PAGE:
It is literally impossible not to love Courtney Barnett. Literally. Impossible. She has the awkward charm of a Woody Allen character (with the added benefit of being in no way associated with Woody Allen), an easygoing-ness that makes you want to be her best mate, and an absolute shitload of anxiety, panic and existential dread. It’s a winning combo.
After the success of last year’s Lotta Sea Lice, her collaborative album with Kurt Vile (imagine Courtney with slightly longer hair), Barnett is back with a new track of her own, the rambunctious ‘Nameless, Faceless’.
If the title of Barnett’s new single sounds sinister, that’s because it is – not that you’d know from the laid-back lilt of the verses, Barnett’s brand of slacker rock on typically breezy form. But beneath the chunky guitars is a muddle of fear and anxiety, Barnett considering the violent potential of men who sit at home and berate women online. A memorable insult from verse two is “I could eat a bowl of alphabet soup/And spit out better words than you,” something Barnett brushes off with the perfect retort of “But you didn’t.”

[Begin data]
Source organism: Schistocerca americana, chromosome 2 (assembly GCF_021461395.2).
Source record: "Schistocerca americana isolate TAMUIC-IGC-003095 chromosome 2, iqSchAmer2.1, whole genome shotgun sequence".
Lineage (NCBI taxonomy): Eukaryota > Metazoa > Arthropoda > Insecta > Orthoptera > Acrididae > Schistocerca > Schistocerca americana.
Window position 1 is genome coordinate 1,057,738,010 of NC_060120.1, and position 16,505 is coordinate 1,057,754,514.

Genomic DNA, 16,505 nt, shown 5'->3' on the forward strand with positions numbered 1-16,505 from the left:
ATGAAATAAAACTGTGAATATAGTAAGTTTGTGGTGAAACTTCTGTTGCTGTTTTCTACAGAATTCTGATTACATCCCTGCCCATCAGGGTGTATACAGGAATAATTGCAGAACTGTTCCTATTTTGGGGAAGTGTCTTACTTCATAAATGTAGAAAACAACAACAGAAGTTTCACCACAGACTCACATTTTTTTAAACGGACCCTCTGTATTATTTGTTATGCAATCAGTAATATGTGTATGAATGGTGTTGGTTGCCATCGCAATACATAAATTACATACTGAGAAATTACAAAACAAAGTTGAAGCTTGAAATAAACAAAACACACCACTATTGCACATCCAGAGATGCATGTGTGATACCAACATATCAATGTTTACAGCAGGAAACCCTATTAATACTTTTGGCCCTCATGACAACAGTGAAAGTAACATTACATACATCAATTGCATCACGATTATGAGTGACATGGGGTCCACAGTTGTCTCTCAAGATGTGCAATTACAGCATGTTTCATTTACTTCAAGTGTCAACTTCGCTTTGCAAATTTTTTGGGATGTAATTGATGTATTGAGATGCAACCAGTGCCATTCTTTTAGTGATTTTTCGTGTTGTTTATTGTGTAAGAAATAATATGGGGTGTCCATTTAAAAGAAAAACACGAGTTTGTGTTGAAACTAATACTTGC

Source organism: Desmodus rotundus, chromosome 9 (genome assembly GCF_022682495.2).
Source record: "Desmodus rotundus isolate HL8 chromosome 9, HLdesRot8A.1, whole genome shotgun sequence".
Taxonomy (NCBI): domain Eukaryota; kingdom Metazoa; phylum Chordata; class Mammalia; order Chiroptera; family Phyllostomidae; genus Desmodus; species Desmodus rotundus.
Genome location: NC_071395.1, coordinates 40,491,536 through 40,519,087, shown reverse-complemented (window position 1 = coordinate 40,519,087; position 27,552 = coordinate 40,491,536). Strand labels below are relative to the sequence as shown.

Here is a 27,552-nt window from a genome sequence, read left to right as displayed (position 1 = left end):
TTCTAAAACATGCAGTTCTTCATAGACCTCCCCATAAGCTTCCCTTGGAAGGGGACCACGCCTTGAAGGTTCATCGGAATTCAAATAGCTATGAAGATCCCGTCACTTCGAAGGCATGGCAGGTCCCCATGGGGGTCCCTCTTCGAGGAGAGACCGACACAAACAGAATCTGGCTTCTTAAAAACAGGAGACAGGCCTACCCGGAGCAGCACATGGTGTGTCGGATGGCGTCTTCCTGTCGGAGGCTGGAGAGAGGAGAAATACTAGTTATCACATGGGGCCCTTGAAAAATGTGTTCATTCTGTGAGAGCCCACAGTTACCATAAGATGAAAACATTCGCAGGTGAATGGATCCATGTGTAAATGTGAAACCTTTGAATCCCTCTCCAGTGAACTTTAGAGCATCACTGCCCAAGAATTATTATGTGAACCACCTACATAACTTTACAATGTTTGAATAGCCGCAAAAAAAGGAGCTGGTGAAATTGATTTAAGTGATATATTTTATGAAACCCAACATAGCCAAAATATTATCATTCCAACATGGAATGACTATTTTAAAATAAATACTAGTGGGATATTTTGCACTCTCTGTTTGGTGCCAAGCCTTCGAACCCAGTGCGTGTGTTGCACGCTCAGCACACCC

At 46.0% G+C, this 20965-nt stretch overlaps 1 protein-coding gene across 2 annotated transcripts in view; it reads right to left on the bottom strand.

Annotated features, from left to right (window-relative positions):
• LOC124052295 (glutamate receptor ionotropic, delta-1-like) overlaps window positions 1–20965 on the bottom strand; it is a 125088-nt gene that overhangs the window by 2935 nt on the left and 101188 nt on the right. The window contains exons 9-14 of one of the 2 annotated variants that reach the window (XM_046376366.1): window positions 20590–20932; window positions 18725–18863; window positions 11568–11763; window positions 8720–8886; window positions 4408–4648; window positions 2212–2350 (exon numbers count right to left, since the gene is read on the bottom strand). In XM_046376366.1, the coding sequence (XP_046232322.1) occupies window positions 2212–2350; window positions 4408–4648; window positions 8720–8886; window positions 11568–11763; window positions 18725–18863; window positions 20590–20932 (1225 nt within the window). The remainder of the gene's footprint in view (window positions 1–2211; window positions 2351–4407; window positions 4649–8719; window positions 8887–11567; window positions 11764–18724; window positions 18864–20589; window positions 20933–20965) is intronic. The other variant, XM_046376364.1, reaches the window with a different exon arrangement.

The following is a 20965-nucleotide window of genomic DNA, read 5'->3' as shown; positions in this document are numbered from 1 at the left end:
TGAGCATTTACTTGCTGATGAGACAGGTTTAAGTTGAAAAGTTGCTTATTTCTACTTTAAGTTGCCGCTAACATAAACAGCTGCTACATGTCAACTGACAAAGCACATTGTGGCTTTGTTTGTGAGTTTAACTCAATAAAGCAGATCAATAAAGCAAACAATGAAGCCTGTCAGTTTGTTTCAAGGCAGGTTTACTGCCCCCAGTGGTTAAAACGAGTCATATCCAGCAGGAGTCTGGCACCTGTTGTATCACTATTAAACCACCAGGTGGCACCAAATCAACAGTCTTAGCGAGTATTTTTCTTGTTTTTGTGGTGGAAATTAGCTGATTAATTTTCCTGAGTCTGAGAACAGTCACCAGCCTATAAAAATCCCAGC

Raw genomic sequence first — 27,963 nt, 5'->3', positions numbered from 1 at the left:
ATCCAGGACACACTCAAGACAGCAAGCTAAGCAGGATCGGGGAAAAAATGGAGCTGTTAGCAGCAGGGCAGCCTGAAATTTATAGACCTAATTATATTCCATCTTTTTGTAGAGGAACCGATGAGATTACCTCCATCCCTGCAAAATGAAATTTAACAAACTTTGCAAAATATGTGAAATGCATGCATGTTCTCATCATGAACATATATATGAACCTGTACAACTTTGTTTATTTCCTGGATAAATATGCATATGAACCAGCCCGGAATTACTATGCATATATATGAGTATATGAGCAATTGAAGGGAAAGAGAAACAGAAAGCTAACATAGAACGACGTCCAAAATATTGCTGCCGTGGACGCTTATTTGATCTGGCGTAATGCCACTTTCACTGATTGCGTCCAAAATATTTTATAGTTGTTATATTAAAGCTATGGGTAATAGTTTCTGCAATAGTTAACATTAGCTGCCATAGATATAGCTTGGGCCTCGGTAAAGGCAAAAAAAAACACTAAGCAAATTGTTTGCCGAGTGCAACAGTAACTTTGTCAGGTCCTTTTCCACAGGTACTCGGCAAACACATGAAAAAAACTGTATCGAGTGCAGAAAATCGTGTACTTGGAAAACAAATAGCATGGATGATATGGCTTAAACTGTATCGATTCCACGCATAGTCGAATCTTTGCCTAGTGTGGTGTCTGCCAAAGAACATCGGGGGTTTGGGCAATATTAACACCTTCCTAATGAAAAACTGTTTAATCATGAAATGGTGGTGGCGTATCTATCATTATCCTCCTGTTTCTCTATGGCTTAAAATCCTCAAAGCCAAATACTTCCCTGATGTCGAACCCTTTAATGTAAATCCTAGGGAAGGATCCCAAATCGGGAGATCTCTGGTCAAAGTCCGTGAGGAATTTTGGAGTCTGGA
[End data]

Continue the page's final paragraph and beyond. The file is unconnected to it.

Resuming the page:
At the track’s centre is a horribly catchy chorus that will surely create a strange unease when belted out by crowds at live shows: “I wanna walk through the park in the dark/Men are scared that women will laugh at them/I wanna walk through the park in the dark/Women are scared that men will kill them.” It’s a paraphrasing of a Margaret Atwood quote, something Barnett didn’t realise when she originally penned the track. Speaking to Pitchfork, she explains: “I’d seen it a couple times in things I was reading, and I remember being like, “That is the strongest point.” Because it’s so dumbed-down, it’s kind of funny—the way it flips is funny—even though it’s not a funny thing at all.”
Though it’s not funny, it is reality. The everyday nature of the underlying threat is expressed in Barnett’s casual, conversational tone. When she sings of holding her keys between her knuckles in case of an attack, she almost shrugs it off as just another part of being a safety-conscious woman in 2018.
While in the past, Barnett’s tracks have tended to deal with the minutiae of modern life, as well as the trials and tribulations of being an introvert, ‘Faceless, Nameless’ sees her broach a bigger issue with a new confidence. The self-deprecation can still be heard in the almost apologetic nature of her vocals, but the stomping chorus verges on the confrontational. Is this the dawn of an angrier, more righteous Courtney Barnett? We’ll have to wait to find out.
Barnett’s upcoming album Tell Me How You Really Feel is released May 18th.